Assad faces dilemma in peace talks: Syria will not cut its own deal with Israel, but wants a wider solution, writes Robert Fisk

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The Independent Online
FROM his massive presidential complex on the hills above Damascus, Hafez al-Assad can gaze south-east towards the snows of Golan. For the first time in a quarter of a century, the Israeli occupation of the heights appears to be less permanent than the frost which never melts, even in the warmest of summers.

'Withdrawals' is the word the Israelis are using in their Washington peace talks with President Assad's delegates. 'Comprehensive solution' is what the Syrians say by way of reply: Israeli withdrawal from all occupied Arab land. Even for those mystical heights, a symbol of both humiliation and shared suffering for Syrians, President Assad will not cut a separate deal with Israel.

It has become the cornerstone of Syrian foreign policy, defended in every discussion with foreign dignitaries, on every news programme, in every Damascus editorial. When Yasser Arafat, on the eve of a visit to Damascus this month, suggested Syria might conclude a bilateral agreement with Israel, an enraged Mr Assad announced he no longer had time to meet the PLO leader. Hadn't Syria always insisted it was the vanguard of the Palestinian cause, and stood in the 'same trench' as the Palestinians?

In 1982, Syria concluded a ceasefire with the Israelis in Lebanon and left the Palestinians to fight on alone in Beirut, albeit after the destruction of almost the entire Syrian air force and all its missile batteries in Lebanon. Mr Assad believes he was tricked into the truce by the late Philip Habib, the US mediator, and the moral he drew was a familiar one: never again. Yet there are more important and less altruistic reasons for Syria's determination to demand all or nothing from the Israelis.

Syria's economy is flourishing, its oil output stands at more than 500,000 barrels a day, foreign companies are queuing to invest while Saudi and Kuwaiti loans - payment for Syria's participation in the coalition against Iraq - are subsidising new industry and communications. Amnesty International names 1,500 political prisoners in Syria, but there is less surveillance and less censorship. Fax machines, the technological nightmare of every dictatorship, can now be imported. The smell of money is real.

But equally real is the steady ascendancy of Islam. The Syrian regime is still haunted by the savage 1980-82 Muslim Brotherhood uprising which was repressed in the bloodbath at Hama, and President Assad, according to those who have met him these past weeks, is absorbed by the religious movements which are changing the Middle East. When Roland Dumas, the French Foreign Minister, visited the President, Mr Assad spent hours discussing fundamentalism. By way of accommodation, he has increased the amount of religious broadcasting on Syrian television and ordered the building of new mosques, particularly in the Alawite mountains from which he comes. The most impressive mosque has been built in the President's home village of Qurdaha. Yet even official preachers in the mosques, speaking of morality, have been heard using the word jihad. Mr Assad realises that his decision to join the Gulf war coalition was deeply unpopular among Syrians. He knows that a betrayal of the Palestinians would initiate a whirlwind of discontent within his country, a gale force wind which would blow from the mosques rather than the streets.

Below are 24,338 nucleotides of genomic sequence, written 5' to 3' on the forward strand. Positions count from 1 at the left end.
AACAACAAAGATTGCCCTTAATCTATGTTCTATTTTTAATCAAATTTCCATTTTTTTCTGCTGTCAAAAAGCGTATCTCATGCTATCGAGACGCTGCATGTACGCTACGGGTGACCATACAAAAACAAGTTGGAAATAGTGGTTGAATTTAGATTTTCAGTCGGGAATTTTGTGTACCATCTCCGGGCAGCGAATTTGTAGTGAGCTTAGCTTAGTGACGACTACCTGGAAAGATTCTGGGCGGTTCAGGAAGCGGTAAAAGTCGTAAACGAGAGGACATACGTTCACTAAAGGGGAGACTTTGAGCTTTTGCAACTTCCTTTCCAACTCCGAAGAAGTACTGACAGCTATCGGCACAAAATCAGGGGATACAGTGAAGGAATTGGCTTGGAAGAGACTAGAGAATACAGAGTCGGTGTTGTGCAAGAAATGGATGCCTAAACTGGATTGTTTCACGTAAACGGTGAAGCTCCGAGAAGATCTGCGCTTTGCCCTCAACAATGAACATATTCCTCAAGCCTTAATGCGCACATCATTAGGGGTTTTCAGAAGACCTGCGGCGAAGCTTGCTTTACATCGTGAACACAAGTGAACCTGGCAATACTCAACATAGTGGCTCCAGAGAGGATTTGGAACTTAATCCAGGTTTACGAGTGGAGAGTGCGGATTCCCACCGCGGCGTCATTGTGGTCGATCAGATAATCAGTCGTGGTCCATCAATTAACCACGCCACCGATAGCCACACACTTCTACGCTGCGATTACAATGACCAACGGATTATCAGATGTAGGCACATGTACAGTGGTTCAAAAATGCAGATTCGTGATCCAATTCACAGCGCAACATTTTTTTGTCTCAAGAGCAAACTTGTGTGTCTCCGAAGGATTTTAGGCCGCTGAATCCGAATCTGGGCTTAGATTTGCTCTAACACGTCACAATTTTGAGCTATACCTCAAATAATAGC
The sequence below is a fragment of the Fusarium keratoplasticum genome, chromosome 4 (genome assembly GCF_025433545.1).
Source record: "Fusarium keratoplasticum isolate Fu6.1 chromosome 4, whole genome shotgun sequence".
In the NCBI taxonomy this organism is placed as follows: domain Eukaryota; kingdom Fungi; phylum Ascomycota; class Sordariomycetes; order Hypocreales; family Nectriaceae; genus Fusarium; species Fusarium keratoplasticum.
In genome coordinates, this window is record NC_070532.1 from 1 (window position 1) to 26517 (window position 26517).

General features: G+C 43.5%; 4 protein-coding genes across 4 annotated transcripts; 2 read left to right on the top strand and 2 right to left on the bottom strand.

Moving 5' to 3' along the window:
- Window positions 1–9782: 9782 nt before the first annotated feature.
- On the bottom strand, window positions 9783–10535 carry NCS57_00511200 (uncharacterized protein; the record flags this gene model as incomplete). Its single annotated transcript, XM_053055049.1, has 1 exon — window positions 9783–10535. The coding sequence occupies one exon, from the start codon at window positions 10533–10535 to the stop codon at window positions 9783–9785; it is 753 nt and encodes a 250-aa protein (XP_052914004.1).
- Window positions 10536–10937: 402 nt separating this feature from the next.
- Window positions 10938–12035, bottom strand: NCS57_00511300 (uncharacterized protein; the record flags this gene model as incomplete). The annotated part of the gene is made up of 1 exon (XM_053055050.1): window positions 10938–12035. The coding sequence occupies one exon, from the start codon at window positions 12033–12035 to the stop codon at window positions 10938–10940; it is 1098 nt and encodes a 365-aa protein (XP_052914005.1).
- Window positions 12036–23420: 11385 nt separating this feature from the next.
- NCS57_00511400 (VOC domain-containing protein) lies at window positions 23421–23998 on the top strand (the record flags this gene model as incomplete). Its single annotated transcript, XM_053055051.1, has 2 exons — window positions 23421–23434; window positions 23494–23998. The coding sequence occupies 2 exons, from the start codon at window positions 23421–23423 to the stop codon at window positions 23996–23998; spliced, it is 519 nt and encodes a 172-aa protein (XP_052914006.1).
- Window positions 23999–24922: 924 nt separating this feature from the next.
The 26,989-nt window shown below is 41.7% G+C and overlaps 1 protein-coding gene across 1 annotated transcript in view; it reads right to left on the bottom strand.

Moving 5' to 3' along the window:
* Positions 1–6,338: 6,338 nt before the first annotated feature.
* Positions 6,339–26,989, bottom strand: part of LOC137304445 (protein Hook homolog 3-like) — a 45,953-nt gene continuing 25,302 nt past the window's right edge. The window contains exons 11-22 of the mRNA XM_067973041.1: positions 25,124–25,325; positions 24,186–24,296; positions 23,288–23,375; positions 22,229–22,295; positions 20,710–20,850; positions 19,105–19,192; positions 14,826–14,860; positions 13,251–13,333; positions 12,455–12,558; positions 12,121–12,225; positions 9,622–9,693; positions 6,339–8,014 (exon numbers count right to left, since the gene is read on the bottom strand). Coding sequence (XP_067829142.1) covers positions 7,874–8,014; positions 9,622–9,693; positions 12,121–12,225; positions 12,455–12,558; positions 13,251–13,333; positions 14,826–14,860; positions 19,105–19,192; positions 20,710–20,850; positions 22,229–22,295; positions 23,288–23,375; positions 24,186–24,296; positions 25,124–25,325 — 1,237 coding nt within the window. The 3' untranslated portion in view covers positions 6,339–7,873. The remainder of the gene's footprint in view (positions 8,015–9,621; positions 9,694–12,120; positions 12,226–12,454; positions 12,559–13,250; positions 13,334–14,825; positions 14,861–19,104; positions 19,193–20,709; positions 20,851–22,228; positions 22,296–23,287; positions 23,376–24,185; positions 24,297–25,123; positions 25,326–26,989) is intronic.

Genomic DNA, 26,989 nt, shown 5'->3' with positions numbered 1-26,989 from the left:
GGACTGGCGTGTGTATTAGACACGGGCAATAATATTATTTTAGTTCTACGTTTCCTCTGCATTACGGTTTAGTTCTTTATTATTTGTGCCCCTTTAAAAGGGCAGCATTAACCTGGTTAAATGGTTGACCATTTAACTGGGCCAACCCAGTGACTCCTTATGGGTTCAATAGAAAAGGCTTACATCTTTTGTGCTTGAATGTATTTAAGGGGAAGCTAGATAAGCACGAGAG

President Assad faces a turning point. If the New World Order once appeared to promise peace, the view from his presidential palace is far from comforting, even when he looks away from the heights of Golan. To the east, Iraq is threatened with dismemberment, a frightening precedent for Syria, however deep the enmity between Saddam Hussein and Mr Assad. To the south, King Hussein of Jordan is attempting a recovery from cancer and may have only a year to live. Few Arabs would trust the Israelis not to exploit the King's death and claim that a Palestinian state exists in Jordan.

To the north, a potentially expansionist Turkey, heavily armed and now making regular military raids against Kurdish guerrillas deep into the north of Arab Iraq, offers little compromise over the flow of the Euphrates waters into Syria. And in the west, Lebanon, that most precious and most perilous of Syria's Arab neighbours, walks from its civil war on crutches, its new parliament safely pro-Syrian but its Christian Maronites contemptuous of Syria's stewardship and its new Prime Minister, a Saudi citizen.

The Syrians are planning to withdraw their troops from Beirut before Christmas - but not from Lebanon. 'The Lebanese army is not yet ready to keep order,' a Syrian official said uncompromisingly this week. 'We know that there are still guns in every home and in every street.' President Assad knows, too, that this applies to the towns of upper Egypt where Islamic revolution continues to ferment. Far to the west, in Algeria, an old and trusted ally, a nationalist government is already at war with an Islamic guerrilla army.

'Abu Basil' is how Mr Assad now likes to be called - 'Father of Basil', the horse-riding soldier- son who is being gently groomed for leadership - and his personal prestige appears untouched by the return of his ne'er-do-well brother Rifat. But Arab nationalism is declining as the Islamic renaissance extends its influence. The ghosts of Hama have not been laid. For President Assad, a separate, bilateral peace with Israel would probably mean national catastrophe as well as political suicide.